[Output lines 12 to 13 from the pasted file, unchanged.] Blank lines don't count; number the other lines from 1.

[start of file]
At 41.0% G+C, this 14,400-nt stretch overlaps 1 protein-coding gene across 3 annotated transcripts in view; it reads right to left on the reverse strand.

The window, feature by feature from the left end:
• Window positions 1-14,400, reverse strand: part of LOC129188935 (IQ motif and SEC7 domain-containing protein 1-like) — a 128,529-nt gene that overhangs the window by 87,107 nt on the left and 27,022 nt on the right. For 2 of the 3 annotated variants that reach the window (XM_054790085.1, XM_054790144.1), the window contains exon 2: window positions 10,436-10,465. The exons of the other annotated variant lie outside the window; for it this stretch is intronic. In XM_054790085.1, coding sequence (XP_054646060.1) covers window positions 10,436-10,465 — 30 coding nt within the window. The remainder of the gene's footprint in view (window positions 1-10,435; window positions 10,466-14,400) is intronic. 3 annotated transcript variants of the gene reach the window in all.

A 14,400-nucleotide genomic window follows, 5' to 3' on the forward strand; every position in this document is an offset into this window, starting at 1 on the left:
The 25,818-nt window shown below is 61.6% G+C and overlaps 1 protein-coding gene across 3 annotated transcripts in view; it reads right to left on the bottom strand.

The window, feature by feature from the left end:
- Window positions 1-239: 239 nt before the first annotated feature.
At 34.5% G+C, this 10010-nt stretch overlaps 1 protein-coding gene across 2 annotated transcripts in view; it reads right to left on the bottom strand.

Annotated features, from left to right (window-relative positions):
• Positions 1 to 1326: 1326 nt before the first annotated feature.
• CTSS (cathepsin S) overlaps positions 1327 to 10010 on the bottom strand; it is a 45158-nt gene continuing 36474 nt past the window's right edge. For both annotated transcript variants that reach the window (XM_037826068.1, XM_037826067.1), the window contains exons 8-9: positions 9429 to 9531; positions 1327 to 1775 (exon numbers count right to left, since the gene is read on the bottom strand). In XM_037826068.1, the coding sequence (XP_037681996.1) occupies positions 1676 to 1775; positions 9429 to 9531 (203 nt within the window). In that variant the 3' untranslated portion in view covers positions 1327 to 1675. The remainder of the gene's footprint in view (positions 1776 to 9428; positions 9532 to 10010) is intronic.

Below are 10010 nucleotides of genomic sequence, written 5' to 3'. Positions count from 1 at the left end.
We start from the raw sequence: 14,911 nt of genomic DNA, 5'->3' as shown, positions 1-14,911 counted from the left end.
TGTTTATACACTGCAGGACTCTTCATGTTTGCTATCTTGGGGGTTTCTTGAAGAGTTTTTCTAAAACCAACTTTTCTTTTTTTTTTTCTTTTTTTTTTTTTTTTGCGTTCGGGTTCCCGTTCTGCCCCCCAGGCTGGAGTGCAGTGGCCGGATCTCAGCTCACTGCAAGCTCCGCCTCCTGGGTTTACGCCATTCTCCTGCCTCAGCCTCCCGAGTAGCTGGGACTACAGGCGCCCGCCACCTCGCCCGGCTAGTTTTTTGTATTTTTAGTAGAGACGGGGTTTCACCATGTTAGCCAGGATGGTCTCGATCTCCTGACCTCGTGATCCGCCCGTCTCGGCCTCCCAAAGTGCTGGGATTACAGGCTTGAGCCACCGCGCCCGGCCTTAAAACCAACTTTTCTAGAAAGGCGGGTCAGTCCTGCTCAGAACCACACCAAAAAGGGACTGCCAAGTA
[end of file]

Below are 10010 nucleotides of genomic sequence, written 5' to 3'. Positions count from 1 at the left end.
We start from the raw sequence: 14,911 nt of genomic DNA, 5'->3' as shown, positions 1-14,911 counted from the left end.